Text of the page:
When the Washington Bullets take on the Philadelphia 76ers Sunday in Game 5 of their first-round NBA playoff series -- a game that will be the last of the season for one of the teams -- players on both sides will know what to expect.
"It's no holds barred, and you want to leave everything you have out there on the floor," said Washington forward Dan Roundfield. "You'll dive for loose balls and do things that you might not normally do, because if you lose, that's it."
The Bullets haven't advanced beyond the first round of the playoffs since 1981. It has been even longer since they have won a five- or seven-game series with a final-game victory; in 1979, they rallied from a 3-1 deficit to defeat the San Antonio Spurs.
That is in marked contrast to the 76ers, who in the past decade have been an NBA power and compiled the best overall record in the league. Last season, Philadelphia advanced to the Eastern Conference finals. Two seasons before that, it won the league championship.
After Sunday's game, however, sweeping changes could be in the offing for the team that's left behind. Do the Bullets stand pat with a squad that has been decimated by injury over the past two seasons?
What about the 76ers, who have a 36-year-old (Julius Erving) starting at guard? Then there's Moses Malone. The 12-year veteran, a two-time most valuable player, has a broken bone beneath his right eye that has kept him sidelined since March 28. Malone is 31, with years of pounding behind him, and there was talk of him slowing down even before his injury.
But the future doesn't concern either team as much as the present. History doesn't count for much, either, according to the Bullets. Neither does the fact that Game 5 is at the Spectrum.
"I think playing at home puts the pressure on them," said Cliff Robinson, who helped send the series to a fifth game with a 31-point, 11-rebound effort in Game 4, a 116-111 Washington victory Thursday. "When you're at home, you think that you've got to do well; a lot of times that works against a team, especially at the start of the game."
In each of the previous four games, the Bullets have excelled in the first half, especially the opening minutes. Their problems have come in the latter portions of the third and fourth quarters, when the strain of trying to keep relentless pounders such as Charles Barkley, Terry Catledge and Clemon Johnson off the offensive boards has taken its toll.
"But that's why it's so nice to have Jeff Ruland back," said Robinson, "Rebounding is the thing that we're going to have to do to win, and that's one of the things he does best."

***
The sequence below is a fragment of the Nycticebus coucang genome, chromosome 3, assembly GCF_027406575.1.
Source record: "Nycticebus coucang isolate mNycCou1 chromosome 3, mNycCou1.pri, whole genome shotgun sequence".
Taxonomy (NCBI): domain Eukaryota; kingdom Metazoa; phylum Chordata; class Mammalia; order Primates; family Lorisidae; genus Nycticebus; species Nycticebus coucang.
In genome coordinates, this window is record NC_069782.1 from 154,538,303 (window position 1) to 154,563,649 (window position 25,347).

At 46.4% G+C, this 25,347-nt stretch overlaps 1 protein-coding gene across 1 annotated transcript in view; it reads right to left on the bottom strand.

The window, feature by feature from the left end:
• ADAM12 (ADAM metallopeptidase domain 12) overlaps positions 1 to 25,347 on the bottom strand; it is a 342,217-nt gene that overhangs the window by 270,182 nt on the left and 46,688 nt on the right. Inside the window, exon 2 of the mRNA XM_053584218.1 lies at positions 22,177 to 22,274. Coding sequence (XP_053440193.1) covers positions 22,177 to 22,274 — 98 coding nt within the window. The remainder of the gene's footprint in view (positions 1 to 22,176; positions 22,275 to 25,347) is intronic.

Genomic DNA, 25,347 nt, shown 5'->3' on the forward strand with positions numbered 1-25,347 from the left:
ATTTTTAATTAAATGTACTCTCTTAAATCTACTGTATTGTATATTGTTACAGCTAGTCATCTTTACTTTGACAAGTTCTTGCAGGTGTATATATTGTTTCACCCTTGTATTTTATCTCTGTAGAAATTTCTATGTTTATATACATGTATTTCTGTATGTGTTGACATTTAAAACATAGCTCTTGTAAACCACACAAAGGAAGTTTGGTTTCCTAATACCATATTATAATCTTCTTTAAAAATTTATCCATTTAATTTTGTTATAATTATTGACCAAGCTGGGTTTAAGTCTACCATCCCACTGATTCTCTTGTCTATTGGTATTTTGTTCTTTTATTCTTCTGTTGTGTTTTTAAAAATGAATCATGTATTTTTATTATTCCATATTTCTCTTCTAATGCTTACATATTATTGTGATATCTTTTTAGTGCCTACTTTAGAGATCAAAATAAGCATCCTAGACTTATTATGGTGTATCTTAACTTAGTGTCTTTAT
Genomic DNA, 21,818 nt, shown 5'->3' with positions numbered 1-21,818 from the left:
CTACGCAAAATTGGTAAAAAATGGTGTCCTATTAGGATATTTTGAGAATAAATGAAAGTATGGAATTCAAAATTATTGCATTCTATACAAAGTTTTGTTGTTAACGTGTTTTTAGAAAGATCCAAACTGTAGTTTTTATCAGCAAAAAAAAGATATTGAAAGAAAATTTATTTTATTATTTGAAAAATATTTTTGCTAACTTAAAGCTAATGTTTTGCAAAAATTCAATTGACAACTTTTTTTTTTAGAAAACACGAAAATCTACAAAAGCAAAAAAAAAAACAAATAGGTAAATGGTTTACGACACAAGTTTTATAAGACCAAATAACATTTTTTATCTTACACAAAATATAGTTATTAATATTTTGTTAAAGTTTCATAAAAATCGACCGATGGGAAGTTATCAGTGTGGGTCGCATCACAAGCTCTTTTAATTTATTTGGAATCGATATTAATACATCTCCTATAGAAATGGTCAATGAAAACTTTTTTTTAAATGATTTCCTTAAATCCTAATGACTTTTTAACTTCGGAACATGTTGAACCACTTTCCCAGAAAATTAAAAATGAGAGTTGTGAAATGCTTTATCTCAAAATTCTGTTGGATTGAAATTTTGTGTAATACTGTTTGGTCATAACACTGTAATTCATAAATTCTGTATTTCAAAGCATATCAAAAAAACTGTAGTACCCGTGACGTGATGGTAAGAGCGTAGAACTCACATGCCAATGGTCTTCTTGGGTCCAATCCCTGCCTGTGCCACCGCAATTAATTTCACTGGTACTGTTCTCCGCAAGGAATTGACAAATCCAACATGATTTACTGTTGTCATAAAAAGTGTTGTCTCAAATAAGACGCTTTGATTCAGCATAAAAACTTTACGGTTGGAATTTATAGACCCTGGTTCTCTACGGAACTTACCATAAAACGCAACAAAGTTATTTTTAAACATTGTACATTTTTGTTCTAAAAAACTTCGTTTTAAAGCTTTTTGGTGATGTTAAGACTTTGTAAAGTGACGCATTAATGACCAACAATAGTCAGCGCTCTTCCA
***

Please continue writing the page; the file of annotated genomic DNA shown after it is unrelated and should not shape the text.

Having Ruland available to join Roundfield off of the bench will help the Bullets, especially with Malone unavailable to the 76ers.
Washington Coach Kevin Loughery will bring the center/forward into the game for short spurts, as he did in Ruland's 13-point, seven-rebound, five-assist return in Game 4. It's a move that's not likely to surprise Philadelphia.
"Everybody knows what everybody else is gonna do," said Loughery, "Now it's the fun part. You just have to go out and perform."
After a brief workout this morning at Bowie State College, Loughery said he had a suspicion that the 76ers might come up with a slight wrinkle. "There won't be any dramatic changes, but I think he Philadelphia Coach Matt Guokas may change his starting lineup, maybe use Bobby Jones or Johnson for Greg Stokes."
If that is the case, it will put even more pressure on the Bullets to maintain rebounding balance with the 76ers. After being outrebounded by 166-106 in the first three games, Washington outrebounded Philadelphia, 44-40, in Game 4. Even so, the game was in doubt until the final moments, largely because of the play of 76ers guard Maurice Cheeks, who scored 30 points.
"He's going to get some jumpers because of the way we're double-teaming inside," said Loughery. "The other night, though, he did a lot on his own."
And Ruland, a strong inside player, also can do a lot for a team.
"This is what I came back for from knee surgery nearly a month ago , a game like Sunday's," he said. Then, looking ahead to a possible conference semifinal matchup against the Milwaukee Bucks, he added: "And next Tuesday and Wednesday and the games after that."